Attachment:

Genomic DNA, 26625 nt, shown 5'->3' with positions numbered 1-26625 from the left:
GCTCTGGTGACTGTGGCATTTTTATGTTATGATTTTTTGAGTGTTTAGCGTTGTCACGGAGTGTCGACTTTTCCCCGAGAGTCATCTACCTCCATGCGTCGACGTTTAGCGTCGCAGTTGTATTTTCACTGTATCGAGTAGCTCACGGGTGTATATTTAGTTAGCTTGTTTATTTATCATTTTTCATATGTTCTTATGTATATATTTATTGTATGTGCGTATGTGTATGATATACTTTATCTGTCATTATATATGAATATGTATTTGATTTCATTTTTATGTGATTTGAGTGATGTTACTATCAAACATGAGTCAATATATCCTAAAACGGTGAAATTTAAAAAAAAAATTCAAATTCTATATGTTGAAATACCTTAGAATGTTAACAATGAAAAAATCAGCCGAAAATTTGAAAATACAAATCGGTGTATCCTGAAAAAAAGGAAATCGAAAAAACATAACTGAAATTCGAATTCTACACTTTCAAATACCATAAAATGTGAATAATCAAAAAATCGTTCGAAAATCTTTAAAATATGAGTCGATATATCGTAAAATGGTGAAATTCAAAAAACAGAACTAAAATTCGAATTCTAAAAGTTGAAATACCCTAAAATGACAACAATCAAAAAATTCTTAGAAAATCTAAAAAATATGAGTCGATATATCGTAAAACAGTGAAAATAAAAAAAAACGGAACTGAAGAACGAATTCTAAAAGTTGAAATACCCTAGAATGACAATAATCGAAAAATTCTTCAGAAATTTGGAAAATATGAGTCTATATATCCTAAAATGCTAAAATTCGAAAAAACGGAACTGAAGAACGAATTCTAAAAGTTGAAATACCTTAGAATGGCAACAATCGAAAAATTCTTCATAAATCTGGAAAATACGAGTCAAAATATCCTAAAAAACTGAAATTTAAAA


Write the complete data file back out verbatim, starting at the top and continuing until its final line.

Genomic DNA, 26625 nt, shown 5'->3' with positions numbered 1-26625 from the left:
GCTCTGGTGACTGTGGCATTTTTATGTTATGATTTTTTGAGTGTTTAGCGTTGTCACGGAGTGTCGACTTTTCCCCGAGAGTCATCTACCTCCATGCGTCGACGTTTAGCGTCGCAGTTGTATTTTCACTGTATCGAGTAGCTCACGGGTGTATATTTAGTTAGCTTGTTTATTTATCATTTTTCATATGTTCTTATGTATATATTTATTGTATGTGCGTATGTGTATGATATACTTTATCTGTCATTATATATGAATATGTATTTGATTTCATTTTTATGTGATTTGAGTGATGTTACTATCAAACATGAGTCAATATATCCTAAAACGGTGAAATTTAAAAAAAAAATTCAAATTCTATATGTTGAAATACCTTAGAATGTTAACAATGAAAAAATCAGCCGAAAATTTGAAAATACAAATCGGTGTATCCTGAAAAAAAGGAAATCGAAAAAACATAACTGAAATTCGAATTCTACACTTTCAAATACCATAAAATGTGAATAATCAAAAAATCGTTCGAAAATCTTTAAAATATGAGTCGATATATCGTAAAATGGTGAAATTCAAAAAACAGAACTAAAATTCGAATTCTAAAAGTTGAAATACCCTAAAATGACAACAATCAAAAAATTCTTAGAAAATCTAAAAAATATGAGTCGATATATCGTAAAACAGTGAAAATAAAAAAAAACGGAACTGAAGAACGAATTCTAAAAGTTGAAATACCCTAGAATGACAATAATCGAAAAATTCTTCAGAAATTTGGAAAATATGAGTCTATATATCCTAAAATGCTAAAATTCGAAAAAACGGAACTGAAGAACGAATTCTAAAAGTTGAAATACCTTAGAATGGCAACAATCGAAAAATTCTTCATAAATCTGGAAAATACGAGTCAAAATATCCTAAAAAACTGAAATTTAAAA